We are sceptical about the Fed’s assessment that growth will be above trend next year, but nor do we expect a nosedive in economic activity. We pencil in GDP growth of 2.4% this year and 1.6% next, which will allow for a gradual pace of monetary easing, starting in September. One risk that might impact the longer-term economic outlook is fiscal concerns. This is a theme that is playing out across developed markets, with debt build ups appearing unsustainable. For now, investors seem to be looking through sharp upward revisions to US debt projections. This month the CBO lifted its deficit forecast for this year by $400bn. Bond markets reacted to a 0.1%pt undershoot on CPI, but barely trembled on these numbers. At what point does the insatiable demand for USTs end?

    Chart 11: US government debt set to exceed 120% of GDP - at what point is enough, enough?

    Chart 11: US government debt set to exceed 120% of GDP - at what point is enough, enough?

    Source: Macrobond, CBO, Investec Economics

    The potential for investor concern over the health of the US public finances in the coming years is not party specific – the CBO’s estimates are conditioned on government spending and tax rates remaining broadly unchanged. But at this early-stage Trump’s policies do seem to be the more fiscally expansive. Recent reports suggest that Mr Trump is considering a cut to corporation tax, to 20% (reportedly, because it is a round number). In contrast Biden would raise the rate to 28%. But the most airtime has been devoted to Trump’s plans for protectionist measures, which seem to have evolved from a just economic measure to a punitive tool (see Global section). This is not costless for Americans as tariffs often imply higher prices.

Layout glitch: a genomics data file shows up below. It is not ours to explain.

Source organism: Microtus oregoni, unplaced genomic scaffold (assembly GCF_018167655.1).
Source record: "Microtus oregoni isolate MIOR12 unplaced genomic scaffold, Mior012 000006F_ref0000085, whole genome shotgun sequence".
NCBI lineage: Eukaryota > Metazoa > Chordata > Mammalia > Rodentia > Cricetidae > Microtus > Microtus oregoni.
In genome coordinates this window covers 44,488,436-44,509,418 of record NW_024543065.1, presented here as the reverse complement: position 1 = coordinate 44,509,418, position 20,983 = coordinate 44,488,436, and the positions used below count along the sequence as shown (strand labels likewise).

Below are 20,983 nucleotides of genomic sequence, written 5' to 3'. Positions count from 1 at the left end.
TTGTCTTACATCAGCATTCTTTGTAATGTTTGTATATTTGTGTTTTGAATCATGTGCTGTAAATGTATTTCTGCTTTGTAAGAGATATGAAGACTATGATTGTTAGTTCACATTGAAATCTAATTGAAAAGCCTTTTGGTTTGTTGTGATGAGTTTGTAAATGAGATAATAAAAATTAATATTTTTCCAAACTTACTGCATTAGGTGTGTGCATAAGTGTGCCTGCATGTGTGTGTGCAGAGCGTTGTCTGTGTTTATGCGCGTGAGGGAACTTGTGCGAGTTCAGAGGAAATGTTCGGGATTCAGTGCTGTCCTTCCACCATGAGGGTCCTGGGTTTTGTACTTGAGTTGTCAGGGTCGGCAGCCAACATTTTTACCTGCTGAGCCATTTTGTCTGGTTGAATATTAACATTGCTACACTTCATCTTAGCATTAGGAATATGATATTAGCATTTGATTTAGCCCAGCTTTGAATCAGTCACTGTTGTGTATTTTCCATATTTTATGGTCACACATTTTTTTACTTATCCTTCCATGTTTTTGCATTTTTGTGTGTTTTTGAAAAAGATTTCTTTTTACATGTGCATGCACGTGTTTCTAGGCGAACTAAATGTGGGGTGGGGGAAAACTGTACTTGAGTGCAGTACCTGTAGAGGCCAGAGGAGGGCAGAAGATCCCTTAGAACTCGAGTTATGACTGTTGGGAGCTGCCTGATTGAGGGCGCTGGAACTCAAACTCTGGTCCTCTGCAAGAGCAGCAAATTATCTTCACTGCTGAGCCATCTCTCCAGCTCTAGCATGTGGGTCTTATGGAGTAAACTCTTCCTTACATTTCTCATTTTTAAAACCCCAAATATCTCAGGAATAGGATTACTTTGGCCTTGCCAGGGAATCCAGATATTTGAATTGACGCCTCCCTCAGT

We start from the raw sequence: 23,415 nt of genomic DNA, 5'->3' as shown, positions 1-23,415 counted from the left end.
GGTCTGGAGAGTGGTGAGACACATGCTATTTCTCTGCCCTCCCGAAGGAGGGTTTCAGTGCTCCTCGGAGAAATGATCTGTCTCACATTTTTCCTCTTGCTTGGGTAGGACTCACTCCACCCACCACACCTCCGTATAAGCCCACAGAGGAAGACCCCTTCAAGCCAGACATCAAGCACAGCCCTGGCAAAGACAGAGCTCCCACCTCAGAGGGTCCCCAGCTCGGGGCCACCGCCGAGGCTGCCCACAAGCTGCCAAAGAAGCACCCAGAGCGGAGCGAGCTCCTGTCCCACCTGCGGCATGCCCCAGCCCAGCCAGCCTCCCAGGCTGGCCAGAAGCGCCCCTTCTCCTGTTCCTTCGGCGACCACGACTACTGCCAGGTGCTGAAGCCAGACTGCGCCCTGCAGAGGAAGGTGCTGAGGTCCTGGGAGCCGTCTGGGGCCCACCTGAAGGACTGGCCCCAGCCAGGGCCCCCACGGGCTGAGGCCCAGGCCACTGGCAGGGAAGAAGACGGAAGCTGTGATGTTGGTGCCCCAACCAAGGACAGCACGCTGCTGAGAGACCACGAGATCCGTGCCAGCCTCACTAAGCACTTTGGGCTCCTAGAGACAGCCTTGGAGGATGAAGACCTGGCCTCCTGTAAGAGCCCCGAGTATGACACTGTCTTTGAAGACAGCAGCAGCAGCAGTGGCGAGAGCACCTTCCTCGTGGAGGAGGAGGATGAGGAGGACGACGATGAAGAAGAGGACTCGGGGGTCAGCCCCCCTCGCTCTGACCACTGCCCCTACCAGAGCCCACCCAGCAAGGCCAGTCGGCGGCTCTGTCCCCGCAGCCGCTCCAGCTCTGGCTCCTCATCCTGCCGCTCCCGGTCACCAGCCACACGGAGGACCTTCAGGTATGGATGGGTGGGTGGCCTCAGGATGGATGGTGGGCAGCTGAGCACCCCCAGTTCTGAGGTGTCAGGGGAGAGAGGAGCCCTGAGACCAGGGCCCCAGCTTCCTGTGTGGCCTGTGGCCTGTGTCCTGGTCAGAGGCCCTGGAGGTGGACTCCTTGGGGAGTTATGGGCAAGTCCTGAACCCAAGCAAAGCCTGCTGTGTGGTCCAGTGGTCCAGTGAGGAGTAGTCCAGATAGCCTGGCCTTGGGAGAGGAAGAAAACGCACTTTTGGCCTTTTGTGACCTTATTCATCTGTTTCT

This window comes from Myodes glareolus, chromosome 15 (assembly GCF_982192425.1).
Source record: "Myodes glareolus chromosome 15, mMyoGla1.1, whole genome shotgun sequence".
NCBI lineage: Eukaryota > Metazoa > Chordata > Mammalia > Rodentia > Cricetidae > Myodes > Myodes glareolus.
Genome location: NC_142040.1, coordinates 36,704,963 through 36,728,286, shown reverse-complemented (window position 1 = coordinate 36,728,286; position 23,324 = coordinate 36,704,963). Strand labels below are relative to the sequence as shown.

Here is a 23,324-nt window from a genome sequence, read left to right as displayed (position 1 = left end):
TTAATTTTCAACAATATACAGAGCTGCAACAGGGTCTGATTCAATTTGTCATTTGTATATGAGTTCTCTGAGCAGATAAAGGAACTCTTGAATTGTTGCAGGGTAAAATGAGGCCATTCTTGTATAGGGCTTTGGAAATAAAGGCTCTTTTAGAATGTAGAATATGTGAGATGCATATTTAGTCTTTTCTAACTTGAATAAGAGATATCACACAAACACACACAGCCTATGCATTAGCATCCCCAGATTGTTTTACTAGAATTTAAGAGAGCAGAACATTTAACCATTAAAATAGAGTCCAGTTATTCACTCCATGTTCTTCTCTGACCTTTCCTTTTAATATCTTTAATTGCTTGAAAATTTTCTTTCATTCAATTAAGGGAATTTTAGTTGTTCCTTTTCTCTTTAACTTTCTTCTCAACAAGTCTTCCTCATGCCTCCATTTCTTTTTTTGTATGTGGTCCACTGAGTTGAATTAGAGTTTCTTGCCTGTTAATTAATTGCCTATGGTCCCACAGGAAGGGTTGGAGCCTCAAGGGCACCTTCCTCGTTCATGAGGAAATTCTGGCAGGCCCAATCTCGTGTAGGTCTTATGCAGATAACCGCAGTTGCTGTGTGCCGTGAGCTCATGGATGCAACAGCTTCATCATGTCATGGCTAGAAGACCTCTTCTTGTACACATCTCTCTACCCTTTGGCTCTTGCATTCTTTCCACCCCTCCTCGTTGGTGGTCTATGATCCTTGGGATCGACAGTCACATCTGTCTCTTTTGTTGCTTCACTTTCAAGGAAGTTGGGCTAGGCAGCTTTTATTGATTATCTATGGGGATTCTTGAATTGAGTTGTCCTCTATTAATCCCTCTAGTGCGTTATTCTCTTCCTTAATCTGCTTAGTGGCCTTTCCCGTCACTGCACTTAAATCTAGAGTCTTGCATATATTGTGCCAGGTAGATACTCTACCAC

Chart 12: Tariffs can achieve some desired aims, but at what cost?

    Chart 12: Tariffs can achieve some desired aims, but at what cost?

    Source: Macrobond, Investec Economics

  • Eurozone

    The ECB delivered on its near-promise of a rate cut at the June meeting. Nine months of peak rates proved ‘sufficiently long’ to see a lower inflation outlook, weaker underlying inflation and evidence of transmission of monetary policy to bank lending. President Lagarde noted the relative stability of staff inflation projections for Q4 2025 in recent rounds at around the 2% target (Chart 13), highlighting this had increased the Governing Council’s (GC) confidence in the inflation outlook. Yet, when it came to the outlook for monetary policy from here, she sounded considerably less willing to lay out any particular path, agreeing merely that there was a ‘strong likelihood’ that the ECB was entering a dialling back phase of policy restrictiveness.